Two decades back, when Suneet Varma, now one of the senior-most names in Indian fashion, showed his first collection in Delhi, the audience gasped in awe. Titled the Greek Sculpture—Birth of Venus, it had hand-painted saris in earthy tones with four panels of crushed fabric draped as the pallu. Their pairing with breastplates, brassily worn by model Shyamolie Varma and photographed by the late Prabuddha Dasgupta, got impaled in design memory. Spectacle in Indian fashion had just acquired form.

In the late 1980s, the fashion scene was choking with export challenges and the National Institute of Fashion Technology, New Delhi, set up in 1986, had just begun to mint designers. The late designer Rohit Khosla was becoming a trailblazer and Ensemble, India’s first fashion store, had been launched by Sal and Tarun Tahiliani in Mumbai. “Designer, not darzi" could well have been the jingoistic motto of those times. The fashion environment was nebulous, yet stunning visual imagery was intruding into our imagination.

Some of it was deep red in colour, with alluring headgear, electric-blue eyeshadow, a dozen chains rolled into a rope. There was dazzling detail and European hauteur, with a gooey Indian core. The images looked like unedited dream sequences with a fade-in, fade-out drama between lace, net, embroidery, Zardozi, Kalamkari…. They were by Varma. The exaggerated spectacle materialized like a possessed being on the ramp, but even in his studio, tamer versions walked freely.

Art collector and textile lover Lekha Poddar had gifted Varma a cutting table and a sewing machine and with that he opened a small store in Delhi’s Hauz Khas Village in 1989. “My role is to let people dream, to let them experience something spectacular," says Varma in a new coffee-table book titled Suneet Varma. It tells the story of his fashion career, with an introduction by Nishat Fatima, the editor of Harper’s Bazaar. The book will be released later this month by François Richier, the French ambassador to India.

The images are not just warm reminders of the ebullience that models like Madhu Sapre, Mehr Jessia, Milind Soman and Noyonika Chatterjee, among others, brought to fashion then, but reveal Varma’s fondness for theatrics on the sets—a man given to styling as instinctive art. “I was always inclined towards theatre. My vision was to see fashion as a movie; I live in a space overpowered by fantasy," he says, trying to explain weather, leather and feather, art deco jewellery, baroque architecture, European artists and his obsession with the colour red. One of the earliest works of the 47-year-old, Aligarh-born Varma, raised on a diet of art and music (his writer mother is a founding member of Delhi’s Shaam-e-Ghazal), is of Napoleon Bonaparte drawn on a T-shirt.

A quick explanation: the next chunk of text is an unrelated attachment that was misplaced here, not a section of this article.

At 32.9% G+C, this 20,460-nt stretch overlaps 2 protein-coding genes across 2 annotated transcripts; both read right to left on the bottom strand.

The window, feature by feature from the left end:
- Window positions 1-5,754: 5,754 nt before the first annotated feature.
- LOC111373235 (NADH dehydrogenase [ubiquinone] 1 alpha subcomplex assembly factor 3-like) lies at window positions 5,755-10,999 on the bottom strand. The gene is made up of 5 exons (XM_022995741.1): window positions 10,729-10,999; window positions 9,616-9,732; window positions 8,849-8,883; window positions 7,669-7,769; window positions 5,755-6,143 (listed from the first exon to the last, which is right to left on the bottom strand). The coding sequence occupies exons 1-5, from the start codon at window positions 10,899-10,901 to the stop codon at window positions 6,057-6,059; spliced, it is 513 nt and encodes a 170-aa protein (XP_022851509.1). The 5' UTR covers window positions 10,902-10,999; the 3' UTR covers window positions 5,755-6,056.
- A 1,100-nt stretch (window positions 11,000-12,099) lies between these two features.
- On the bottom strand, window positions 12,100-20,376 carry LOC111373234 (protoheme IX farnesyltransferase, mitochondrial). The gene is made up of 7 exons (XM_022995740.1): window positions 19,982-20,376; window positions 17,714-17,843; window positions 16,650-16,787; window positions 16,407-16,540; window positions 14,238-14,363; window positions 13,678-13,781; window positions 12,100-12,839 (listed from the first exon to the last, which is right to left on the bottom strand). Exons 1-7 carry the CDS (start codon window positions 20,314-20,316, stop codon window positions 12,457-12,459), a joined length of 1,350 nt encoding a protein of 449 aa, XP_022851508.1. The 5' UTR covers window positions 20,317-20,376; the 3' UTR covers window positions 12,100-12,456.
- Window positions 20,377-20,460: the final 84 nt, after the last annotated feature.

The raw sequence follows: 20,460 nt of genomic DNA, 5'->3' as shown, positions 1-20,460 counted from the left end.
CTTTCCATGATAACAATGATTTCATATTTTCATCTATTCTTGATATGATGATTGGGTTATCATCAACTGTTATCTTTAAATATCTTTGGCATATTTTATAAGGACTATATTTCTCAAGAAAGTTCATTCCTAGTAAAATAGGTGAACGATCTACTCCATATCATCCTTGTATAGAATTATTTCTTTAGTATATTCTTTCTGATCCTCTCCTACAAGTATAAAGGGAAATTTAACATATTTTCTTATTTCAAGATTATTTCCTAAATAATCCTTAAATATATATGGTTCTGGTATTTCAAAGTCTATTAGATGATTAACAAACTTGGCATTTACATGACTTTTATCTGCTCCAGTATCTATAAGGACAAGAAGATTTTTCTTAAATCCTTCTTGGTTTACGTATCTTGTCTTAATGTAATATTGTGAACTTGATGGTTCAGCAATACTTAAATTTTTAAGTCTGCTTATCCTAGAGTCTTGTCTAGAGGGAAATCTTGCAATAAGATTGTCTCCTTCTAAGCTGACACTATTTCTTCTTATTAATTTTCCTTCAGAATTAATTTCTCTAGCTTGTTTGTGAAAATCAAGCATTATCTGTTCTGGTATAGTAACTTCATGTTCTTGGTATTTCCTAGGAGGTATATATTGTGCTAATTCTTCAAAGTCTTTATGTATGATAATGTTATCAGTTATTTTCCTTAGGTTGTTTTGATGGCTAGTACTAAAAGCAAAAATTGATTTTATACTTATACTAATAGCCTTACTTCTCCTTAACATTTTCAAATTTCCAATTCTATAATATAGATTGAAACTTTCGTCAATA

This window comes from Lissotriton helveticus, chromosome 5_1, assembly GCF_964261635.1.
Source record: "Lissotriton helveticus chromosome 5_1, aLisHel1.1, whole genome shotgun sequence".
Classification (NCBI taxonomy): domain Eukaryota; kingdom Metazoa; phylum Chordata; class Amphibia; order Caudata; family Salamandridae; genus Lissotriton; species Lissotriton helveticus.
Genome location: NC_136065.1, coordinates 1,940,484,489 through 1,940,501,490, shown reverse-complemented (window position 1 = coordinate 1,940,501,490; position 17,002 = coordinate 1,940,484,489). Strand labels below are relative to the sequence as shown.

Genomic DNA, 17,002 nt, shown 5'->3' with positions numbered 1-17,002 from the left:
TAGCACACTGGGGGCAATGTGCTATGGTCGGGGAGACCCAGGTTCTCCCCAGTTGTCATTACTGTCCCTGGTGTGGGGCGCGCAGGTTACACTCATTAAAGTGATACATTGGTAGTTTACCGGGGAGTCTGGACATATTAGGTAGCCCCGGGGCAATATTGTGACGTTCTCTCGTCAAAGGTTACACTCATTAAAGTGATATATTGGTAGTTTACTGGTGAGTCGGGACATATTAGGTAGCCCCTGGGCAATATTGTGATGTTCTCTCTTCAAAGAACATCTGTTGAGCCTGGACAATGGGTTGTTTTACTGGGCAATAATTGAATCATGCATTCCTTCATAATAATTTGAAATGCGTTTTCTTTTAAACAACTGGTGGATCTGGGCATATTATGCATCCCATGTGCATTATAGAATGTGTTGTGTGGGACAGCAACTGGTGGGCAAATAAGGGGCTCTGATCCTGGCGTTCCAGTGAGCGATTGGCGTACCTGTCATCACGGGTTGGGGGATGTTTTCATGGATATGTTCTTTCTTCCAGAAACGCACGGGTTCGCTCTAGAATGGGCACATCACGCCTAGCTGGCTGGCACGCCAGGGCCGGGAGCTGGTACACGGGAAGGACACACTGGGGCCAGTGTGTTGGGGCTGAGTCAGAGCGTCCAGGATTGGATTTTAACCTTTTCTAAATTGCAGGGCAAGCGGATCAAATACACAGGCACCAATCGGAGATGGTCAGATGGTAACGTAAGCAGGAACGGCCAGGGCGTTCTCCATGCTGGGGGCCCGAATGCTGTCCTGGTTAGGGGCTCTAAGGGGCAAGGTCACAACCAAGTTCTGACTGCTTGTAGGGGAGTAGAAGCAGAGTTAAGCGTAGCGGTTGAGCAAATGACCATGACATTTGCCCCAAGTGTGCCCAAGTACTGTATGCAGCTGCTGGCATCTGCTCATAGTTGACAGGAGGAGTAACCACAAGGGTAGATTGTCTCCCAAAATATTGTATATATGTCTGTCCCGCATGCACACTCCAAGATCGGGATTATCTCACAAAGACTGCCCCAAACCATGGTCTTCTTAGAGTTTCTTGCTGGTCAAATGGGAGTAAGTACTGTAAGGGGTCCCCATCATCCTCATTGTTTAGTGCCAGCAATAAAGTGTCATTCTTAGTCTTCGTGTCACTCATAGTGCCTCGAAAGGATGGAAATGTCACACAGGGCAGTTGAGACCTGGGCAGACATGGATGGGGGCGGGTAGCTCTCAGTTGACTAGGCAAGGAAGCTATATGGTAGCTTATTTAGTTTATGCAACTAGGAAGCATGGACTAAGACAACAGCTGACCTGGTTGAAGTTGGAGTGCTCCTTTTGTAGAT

Two stories trot on parallel tracks in this book. One about the designer—his training under European fashion biggies like Yves Saint Laurent and Nicole Farhi, the influence of India’s textile guru Martand Singh, his college research paper on Romanticism with Marie Antoinette as the context, followed by a course in costume history. The collection names—Tree of Life (1994), Enchanted Forest (2008), Sham-e-Awadh (2010)—tell us how he dreamt. Varma has also been a serious thinker of the sari, interpreting it like a cape, tied with leggings, worn with a churidar, draped short, even as a sarong. In 2010, he entered the Limca Book of World Records for creating, in 2009, the longest embroidered sari—55m.

What emerges too is the macro-story—of Indian fashion’s turns and U-turns, triumphs and trials, from stores to the ramp, fashion weeks to global associations, and magazine pages to books like this one.

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